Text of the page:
For twelve days in the summer of 2015 San Francisco Botanical Garden continued 75th anniversary activities and became the City's own outdoor concert hall by placing twelve pianos at iconic locations throughout the Garden's beautiful 55 acres. Everyone was invited to celebrate the powerful relationship of music and nature and the overwhelming positive response from the community was like nothing the Garden has ever seen!

With such an amazing response from the community we are ecstatic to be bringing Flower Piano back to the Garden again in 2016 from July 7–18! Make sure to save the dates and plan a visit to enjoy this magical event!


Become a Member and Help the Garden Thrive

Become a Member for the 75th

Become a member and help the Garden continue to connect our community to the natural world, right in the heart of the city. As a member, you'll receive great perks all year, including free Member Garden Parties each season, free admission to hundreds of gardens nationwide, and other significant discounts. Most important, with the Garden dependent on members, donors and visitors to fund more than 70 percent of its operating costs, you'll provide critical support to ensure the Garden's plant collections and programs continue to grow and thrive.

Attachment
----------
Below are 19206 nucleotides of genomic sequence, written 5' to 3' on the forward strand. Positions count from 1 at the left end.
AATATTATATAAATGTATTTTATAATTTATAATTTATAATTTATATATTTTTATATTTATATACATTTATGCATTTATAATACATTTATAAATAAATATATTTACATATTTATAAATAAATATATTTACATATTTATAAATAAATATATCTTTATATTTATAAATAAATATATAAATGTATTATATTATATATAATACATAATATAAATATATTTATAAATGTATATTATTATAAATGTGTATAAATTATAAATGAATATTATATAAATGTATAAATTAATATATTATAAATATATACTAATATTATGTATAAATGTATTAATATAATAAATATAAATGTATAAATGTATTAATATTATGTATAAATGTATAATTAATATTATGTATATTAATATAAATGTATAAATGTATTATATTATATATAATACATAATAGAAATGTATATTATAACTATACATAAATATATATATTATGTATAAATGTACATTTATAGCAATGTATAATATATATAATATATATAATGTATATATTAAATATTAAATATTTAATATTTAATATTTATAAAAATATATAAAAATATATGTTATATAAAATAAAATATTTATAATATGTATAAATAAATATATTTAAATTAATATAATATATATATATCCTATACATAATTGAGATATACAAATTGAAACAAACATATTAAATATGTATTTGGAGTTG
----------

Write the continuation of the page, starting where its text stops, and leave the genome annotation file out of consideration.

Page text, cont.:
Become a member today > >

SFBGS and San Francisco Recreation and Park Department San Francisco Botanical Garden's beauty and value as a major cultural resource are the result of a successful public/private partnership between San Francisco Botanical Garden Society and the San Francisco Recreation and Park Department.

ADMISSION  FREE for Members, SF Residents (with proof of residency) & School Groups | $7 Non-residents | Discounts for Seniors & Children

LOCATED In Golden Gate Park, with entrances at the corner of Ninth Ave. at Lincoln Way (Main Gate) & at MLK Jr. Drive off the Music Concourse (Friend/North Gate) | Phone: (415) 661-1316 | Mail: 1199 9th Ave, San Francisco, CA 94122-2370